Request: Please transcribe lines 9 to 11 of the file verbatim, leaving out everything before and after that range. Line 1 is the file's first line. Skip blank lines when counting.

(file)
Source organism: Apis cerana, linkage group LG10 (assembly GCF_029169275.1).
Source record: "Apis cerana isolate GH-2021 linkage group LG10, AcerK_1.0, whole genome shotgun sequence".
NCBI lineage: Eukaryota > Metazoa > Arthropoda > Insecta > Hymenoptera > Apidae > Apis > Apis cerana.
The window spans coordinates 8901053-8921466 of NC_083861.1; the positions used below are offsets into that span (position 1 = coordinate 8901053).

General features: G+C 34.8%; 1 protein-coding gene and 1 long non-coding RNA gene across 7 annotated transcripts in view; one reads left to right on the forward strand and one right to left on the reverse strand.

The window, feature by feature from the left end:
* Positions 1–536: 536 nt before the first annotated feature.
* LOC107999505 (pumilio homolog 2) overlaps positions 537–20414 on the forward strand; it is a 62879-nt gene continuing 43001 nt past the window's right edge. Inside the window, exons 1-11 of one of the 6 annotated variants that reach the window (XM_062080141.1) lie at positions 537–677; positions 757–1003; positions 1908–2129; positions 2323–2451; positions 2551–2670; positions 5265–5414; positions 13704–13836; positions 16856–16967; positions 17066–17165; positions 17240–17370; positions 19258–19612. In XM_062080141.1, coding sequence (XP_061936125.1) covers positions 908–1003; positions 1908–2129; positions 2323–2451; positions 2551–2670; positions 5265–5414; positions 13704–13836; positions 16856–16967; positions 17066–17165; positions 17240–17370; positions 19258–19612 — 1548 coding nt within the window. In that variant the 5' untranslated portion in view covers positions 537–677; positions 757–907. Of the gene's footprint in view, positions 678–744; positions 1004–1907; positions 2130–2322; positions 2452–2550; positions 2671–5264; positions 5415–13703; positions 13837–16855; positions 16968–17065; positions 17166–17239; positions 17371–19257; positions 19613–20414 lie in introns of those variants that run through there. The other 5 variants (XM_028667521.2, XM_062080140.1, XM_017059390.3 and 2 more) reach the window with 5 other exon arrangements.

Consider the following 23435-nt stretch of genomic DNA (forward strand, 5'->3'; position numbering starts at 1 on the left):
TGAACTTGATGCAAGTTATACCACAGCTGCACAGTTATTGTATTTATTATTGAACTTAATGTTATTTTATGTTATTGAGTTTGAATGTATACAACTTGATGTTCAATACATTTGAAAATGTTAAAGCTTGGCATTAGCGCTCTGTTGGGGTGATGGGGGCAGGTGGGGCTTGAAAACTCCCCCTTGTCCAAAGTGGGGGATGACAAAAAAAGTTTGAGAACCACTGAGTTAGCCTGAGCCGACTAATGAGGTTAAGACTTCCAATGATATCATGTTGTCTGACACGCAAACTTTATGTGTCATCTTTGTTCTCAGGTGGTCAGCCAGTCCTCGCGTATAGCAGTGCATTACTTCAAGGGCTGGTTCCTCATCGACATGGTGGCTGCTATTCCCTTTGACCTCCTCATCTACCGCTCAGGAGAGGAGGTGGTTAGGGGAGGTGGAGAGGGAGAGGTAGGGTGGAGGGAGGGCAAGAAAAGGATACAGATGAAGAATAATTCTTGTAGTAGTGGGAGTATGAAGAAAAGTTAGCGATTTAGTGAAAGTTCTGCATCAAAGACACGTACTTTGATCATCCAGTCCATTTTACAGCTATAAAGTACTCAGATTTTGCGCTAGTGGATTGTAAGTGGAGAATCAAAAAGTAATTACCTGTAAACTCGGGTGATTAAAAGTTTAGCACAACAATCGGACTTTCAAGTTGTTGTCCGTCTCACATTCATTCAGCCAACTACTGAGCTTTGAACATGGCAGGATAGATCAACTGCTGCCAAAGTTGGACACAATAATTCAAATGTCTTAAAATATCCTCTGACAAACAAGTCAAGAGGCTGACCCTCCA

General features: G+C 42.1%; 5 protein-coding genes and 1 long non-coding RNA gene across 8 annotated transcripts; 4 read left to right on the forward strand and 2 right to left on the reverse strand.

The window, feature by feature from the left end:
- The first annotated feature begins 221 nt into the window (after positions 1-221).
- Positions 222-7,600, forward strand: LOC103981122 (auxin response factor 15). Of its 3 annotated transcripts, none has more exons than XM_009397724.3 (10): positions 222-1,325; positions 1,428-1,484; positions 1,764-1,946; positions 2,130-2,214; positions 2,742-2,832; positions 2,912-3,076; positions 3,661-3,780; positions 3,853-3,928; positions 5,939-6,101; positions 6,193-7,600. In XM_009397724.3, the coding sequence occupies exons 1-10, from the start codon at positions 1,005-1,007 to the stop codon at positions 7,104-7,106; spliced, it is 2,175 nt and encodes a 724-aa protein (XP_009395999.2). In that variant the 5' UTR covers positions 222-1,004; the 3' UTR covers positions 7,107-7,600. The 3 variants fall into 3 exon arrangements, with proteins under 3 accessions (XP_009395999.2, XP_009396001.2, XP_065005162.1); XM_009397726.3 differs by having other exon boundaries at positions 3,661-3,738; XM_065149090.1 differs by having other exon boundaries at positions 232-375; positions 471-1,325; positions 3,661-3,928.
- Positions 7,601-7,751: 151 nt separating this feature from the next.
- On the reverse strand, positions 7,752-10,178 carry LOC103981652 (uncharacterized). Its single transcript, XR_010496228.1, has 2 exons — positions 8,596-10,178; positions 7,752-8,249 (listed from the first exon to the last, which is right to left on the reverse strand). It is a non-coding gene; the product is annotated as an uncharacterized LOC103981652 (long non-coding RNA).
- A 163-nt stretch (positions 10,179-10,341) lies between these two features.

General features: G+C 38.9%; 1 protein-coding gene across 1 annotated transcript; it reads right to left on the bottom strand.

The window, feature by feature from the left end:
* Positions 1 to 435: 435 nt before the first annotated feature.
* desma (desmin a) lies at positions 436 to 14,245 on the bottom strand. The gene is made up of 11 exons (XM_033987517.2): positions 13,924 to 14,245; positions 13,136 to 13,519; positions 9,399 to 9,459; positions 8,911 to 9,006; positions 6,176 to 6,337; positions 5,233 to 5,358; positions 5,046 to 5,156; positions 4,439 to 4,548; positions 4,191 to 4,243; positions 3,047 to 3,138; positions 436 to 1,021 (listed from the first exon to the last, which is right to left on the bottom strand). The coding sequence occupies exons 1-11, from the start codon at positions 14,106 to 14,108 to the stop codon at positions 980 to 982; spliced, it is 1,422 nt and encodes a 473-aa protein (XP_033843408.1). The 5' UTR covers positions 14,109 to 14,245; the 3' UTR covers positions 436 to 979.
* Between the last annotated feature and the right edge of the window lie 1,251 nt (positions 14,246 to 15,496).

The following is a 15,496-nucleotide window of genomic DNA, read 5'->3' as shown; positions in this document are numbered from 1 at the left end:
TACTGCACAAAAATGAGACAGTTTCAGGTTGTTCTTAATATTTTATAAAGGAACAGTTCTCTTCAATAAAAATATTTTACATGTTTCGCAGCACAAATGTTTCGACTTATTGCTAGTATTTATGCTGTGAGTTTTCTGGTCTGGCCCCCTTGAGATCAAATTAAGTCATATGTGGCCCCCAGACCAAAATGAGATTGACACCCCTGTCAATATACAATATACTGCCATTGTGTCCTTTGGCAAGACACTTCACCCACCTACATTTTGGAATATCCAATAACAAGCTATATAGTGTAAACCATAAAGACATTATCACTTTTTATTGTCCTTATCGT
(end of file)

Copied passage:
Consider the following 23435-nt stretch of genomic DNA (forward strand, 5'->3'; position numbering starts at 1 on the left):
TGAACTTGATGCAAGTTATACCACAGCTGCACAGTTATTGTATTTATTATTGAACTTAATGTTATTTTATGTTATTGAGTTTGAATGTATACAACTTGATGTTCAATACATTTGAAAATGTTAAAGCTTGGCATTAGCGCTCTGTTGGGGTGATGGGGGCAGGTGGGGCTTGAAAACTCCCCCTTGTCCAAAGTGGGGGATGACAAAAAAAGTTTGAGAACCACTGAGTTAGCCTGAGCCGACTAATGAGGTTAAGACTTCCAATGATATCATGTTGTCTGACACGCAAACTTTATGTGTCATCTTTGTTCTCAGGTGGTCAGCCAGTCCTCGCGTATAGCAGTGCATTACTTCAAGGGCTGGTTCCTCATCGACATGGTGGCTGCTATTCCCTTTGACCTCCTCATCTACCGCTCAGGAGAGGAGGTGGTTAGGGGAGGTGGAGAGGGAGAGGTAGGGTGGAGGGAGGGCAAGAAAAGGATACAGATGAAGAATAATTCTTGTAGTAGTGGGAGTATGAAGAAAAGTTAGCGATTTAGTGAAAGTTCTGCATCAAAGACACGTACTTTGATCATCCAGTCCATTTTACAGCTATAAAGTACTCAGATTTTGCGCTAGTGGATTGTAAGTGGAGAATCAAAAAGTAATTACCTGTAAACTCGGGTGATTAAAAGTTTAGCACAACAATCGGACTTTCAAGTTGTTGTCCGTCTCACATTCATTCAGCCAACTACTGAGCTTTGAACATGGCAGGATAGATCAACTGCTGCCAAAGTTGGACACAATAATTCAAATGTCTTAAAATATCCTCTGACAAACAAGTCAAGAGGCTGACCCTCCA

General features: G+C 42.1%; 5 protein-coding genes and 1 long non-coding RNA gene across 8 annotated transcripts; 4 read left to right on the forward strand and 2 right to left on the reverse strand.